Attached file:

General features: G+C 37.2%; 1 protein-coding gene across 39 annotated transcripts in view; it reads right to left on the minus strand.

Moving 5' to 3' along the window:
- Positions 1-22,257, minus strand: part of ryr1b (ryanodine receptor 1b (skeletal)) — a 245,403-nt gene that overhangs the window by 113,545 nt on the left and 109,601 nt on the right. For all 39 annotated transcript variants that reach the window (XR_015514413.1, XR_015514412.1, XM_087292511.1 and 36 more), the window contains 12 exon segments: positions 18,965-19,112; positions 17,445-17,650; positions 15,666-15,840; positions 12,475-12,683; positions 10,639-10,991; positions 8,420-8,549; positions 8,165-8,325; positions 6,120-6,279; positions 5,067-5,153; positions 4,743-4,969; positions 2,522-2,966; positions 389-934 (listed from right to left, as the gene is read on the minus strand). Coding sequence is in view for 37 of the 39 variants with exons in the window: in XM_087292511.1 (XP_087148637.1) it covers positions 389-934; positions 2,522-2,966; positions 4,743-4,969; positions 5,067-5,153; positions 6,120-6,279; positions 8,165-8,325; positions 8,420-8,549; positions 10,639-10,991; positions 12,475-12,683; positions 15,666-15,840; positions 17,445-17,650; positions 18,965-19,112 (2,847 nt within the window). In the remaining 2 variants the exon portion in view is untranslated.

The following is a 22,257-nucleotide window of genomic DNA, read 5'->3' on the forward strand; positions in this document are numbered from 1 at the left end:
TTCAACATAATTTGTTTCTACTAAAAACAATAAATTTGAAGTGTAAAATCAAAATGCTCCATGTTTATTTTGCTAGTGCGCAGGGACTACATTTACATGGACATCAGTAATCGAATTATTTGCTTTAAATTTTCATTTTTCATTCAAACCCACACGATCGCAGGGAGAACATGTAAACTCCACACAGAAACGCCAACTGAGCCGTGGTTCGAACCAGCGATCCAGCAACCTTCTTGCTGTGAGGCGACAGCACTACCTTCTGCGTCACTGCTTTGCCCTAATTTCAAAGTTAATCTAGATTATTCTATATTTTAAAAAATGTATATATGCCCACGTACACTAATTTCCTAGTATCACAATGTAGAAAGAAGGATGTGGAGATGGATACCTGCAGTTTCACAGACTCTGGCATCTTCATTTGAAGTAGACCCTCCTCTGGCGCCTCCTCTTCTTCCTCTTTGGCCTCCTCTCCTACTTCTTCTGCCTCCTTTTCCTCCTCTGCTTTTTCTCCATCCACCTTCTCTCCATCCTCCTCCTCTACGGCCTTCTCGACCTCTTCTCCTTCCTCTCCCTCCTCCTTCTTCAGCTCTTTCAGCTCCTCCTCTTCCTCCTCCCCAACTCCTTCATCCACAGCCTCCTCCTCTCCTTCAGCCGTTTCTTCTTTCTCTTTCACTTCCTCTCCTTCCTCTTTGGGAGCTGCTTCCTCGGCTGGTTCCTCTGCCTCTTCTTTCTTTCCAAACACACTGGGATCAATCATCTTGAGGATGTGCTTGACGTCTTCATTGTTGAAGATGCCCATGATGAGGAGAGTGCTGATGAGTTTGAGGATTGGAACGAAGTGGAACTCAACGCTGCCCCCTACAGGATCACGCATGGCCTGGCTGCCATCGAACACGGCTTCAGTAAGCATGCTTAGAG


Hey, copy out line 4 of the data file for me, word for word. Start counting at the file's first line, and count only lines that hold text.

The following is a 22,257-nucleotide window of genomic DNA, read 5'->3' on the forward strand; positions in this document are numbered from 1 at the left end: